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Originally Posted by willydstyle View Post
I read about those on Sheldon's page, but I'm having a hard time wrapping my head around how they work.
They work quite well. With palms on the hoods, you shift by pushing down with your thumb. Been on my Mooney for the past 20 years. Biggest issue (now) is that the available FWs are not spaced quite like the old SunTours, so the indexing isn't perfect. I haven't gone to brifters (and have no plans to) so I cannot compare, but the shifting is quite natural and easy. Also the shifters are so well protected by location that they never get damaged.

When I was looking at index, '95, it was so much cheaper to go Command than brifter that they seemed like a no-brainer. Now, with a few bucks spent to buy two or three FWs and a second set of shifters, it still doesn't look like an entirely stupid move.

Ben
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Old 03-15-15, 02:20 PM
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Originally Posted by Bianchigirll View Post
Does anyone actually do this anymore? Or what he doing actually extinct?
That's Dan Henry, an active NY area cyclist from a few decades back. He invented the route marking system that bears his name and is still popular today in many variations. I've ridden with him many times including route marking trips. The markers are fast to put down with paint carried in the water bottle, and we could usually mark routes by bike in close to the same amount of time it would take to simply ride the route.

The hip support "saddle" made from web and an inverted handlebar is his own invention, as is a progressive suspension system (see photo) using a swing arm pivot and bungee cords.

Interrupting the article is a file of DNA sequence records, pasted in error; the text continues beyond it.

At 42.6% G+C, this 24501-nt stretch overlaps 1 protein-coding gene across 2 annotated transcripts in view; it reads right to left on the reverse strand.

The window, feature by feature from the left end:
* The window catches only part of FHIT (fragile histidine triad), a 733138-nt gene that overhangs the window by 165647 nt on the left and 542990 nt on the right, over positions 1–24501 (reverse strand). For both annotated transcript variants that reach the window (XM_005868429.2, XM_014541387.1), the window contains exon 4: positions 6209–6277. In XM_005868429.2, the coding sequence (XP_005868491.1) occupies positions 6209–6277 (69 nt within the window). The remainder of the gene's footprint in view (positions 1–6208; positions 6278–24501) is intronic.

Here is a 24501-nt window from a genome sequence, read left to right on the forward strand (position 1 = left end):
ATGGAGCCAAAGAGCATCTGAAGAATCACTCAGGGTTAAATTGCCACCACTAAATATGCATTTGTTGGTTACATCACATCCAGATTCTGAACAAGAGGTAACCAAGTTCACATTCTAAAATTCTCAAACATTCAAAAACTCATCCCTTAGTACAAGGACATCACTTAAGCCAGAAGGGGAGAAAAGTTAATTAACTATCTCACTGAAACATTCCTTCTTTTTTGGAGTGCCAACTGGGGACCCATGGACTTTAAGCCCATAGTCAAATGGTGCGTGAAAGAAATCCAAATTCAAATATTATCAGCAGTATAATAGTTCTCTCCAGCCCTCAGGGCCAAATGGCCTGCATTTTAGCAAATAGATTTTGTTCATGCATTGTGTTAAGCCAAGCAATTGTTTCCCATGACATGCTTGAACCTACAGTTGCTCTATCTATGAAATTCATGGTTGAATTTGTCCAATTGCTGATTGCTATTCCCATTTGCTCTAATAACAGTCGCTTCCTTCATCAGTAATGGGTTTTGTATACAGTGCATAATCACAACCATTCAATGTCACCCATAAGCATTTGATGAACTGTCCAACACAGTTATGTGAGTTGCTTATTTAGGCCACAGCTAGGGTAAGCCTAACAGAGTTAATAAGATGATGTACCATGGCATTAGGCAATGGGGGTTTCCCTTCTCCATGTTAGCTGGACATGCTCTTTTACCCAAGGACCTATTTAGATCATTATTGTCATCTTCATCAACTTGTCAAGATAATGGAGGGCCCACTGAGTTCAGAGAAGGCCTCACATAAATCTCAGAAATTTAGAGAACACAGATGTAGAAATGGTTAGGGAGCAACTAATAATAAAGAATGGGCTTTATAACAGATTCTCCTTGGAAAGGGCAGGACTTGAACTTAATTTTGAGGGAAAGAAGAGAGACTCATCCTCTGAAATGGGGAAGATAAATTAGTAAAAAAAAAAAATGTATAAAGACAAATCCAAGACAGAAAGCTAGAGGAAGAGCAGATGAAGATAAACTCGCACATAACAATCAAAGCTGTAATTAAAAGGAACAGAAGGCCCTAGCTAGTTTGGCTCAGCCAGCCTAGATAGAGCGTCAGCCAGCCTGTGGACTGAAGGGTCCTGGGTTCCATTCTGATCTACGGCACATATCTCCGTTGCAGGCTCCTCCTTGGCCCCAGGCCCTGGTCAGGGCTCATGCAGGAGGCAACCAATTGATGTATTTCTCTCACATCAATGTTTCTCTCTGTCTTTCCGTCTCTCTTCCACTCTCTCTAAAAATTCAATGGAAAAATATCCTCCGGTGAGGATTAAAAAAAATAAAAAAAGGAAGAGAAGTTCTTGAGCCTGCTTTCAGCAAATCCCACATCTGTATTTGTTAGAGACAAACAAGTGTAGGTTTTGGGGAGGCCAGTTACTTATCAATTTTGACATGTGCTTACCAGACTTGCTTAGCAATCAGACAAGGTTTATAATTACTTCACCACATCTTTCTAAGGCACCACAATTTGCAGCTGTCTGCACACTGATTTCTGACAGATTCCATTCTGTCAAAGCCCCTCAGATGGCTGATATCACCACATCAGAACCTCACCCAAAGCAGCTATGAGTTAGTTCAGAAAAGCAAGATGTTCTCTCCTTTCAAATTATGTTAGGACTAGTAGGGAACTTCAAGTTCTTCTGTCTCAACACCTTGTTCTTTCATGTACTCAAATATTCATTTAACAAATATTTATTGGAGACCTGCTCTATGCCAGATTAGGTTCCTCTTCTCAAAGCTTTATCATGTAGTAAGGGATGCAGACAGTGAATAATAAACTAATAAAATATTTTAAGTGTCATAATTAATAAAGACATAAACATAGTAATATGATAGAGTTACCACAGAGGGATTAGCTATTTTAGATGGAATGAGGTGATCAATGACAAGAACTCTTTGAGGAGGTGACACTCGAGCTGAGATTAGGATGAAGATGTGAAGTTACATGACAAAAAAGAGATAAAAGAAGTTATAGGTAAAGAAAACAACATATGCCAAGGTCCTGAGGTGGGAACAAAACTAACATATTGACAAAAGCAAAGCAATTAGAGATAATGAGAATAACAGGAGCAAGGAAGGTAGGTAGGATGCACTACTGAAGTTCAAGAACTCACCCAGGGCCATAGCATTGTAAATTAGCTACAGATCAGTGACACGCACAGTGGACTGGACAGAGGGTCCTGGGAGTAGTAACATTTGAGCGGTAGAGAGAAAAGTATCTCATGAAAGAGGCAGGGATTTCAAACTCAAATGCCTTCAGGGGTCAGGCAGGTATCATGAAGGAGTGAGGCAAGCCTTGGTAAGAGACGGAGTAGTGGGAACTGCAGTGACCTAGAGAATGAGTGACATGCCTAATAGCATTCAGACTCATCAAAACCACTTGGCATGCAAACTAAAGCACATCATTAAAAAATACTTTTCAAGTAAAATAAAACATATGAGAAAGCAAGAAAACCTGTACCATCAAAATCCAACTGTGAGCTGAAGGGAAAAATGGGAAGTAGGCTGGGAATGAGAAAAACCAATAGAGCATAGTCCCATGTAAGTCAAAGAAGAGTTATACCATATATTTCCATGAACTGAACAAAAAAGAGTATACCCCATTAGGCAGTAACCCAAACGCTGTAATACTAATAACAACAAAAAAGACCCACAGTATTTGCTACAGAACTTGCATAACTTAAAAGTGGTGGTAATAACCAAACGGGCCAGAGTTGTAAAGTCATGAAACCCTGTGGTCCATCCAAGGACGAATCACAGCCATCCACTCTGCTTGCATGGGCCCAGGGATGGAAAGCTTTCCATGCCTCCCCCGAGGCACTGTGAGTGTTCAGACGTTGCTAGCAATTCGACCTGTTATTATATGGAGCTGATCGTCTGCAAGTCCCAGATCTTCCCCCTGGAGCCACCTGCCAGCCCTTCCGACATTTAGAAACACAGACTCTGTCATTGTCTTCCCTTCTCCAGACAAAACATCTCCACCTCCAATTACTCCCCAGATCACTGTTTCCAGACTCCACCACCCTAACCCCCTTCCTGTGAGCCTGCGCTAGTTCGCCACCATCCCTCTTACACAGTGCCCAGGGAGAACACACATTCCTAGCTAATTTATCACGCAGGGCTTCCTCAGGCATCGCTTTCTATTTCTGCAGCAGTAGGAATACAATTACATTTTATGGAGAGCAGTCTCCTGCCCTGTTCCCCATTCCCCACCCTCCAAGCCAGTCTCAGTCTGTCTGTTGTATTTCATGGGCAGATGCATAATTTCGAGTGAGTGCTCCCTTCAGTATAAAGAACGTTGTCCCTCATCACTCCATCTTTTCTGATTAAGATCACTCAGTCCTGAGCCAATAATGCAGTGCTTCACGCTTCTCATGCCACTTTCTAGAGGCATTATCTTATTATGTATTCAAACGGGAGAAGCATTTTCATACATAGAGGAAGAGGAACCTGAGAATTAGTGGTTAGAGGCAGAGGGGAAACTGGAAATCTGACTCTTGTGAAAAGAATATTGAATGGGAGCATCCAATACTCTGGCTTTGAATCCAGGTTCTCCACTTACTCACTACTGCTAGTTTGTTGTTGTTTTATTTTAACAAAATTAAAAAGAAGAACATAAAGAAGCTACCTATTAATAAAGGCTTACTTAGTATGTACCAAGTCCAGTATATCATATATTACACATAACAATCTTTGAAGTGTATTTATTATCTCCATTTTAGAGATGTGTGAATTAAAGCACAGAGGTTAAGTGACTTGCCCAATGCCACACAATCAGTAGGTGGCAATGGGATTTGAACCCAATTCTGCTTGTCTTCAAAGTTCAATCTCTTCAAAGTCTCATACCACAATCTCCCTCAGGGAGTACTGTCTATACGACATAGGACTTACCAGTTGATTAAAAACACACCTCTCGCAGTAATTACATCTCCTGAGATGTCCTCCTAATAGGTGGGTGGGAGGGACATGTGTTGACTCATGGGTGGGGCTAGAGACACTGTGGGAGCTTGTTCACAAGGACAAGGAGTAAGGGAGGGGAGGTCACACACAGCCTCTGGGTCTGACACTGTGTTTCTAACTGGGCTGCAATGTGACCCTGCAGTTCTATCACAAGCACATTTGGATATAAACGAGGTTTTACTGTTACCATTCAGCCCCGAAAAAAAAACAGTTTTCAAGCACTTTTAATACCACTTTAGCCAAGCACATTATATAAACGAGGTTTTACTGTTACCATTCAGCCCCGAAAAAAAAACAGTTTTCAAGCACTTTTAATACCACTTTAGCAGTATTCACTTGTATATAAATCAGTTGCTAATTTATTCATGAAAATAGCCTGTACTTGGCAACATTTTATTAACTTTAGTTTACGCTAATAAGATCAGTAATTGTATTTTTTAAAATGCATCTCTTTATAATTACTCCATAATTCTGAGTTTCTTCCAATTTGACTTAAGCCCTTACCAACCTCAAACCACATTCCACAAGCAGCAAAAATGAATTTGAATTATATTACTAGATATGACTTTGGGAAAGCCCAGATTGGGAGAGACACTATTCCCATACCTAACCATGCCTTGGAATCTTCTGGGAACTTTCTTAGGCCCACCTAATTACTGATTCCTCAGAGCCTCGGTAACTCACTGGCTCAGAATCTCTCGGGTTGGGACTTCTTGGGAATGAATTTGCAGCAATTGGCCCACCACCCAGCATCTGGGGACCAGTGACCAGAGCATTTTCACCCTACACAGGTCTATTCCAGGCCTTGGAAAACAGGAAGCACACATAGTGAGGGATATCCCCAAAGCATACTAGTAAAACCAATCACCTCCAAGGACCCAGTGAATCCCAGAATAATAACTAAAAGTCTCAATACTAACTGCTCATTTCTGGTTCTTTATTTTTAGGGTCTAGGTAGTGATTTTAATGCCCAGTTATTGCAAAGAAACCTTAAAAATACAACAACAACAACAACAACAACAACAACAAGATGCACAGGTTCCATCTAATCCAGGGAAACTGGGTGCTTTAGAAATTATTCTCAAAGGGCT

Dan was an iconic figure in his time, and the photo brought back fond memories of an old friend.

BTW- the "saddle" was easy to install and adjust. It used a quill stem which fit securely in a shimmed seat tube.
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Old 03-15-15, 02:36 PM
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Originally Posted by FBinNY View Post
That's Dan Henry, an active NY area cyclist from a few decades back. He invented the route marking system that bears his name and is still popular today in many variations. I've ridden with him many times including route marking trips. The markers are fast to put down with paint carried in the water bottle, and we could usually mark routes by bike in close to the same amount of time it would take to simply ride the route.

The hip support "saddle" made from web and an inverted handlebar is his own invention, as is a progressive suspension system (see photo) using a swing arm pivot and bungee cords.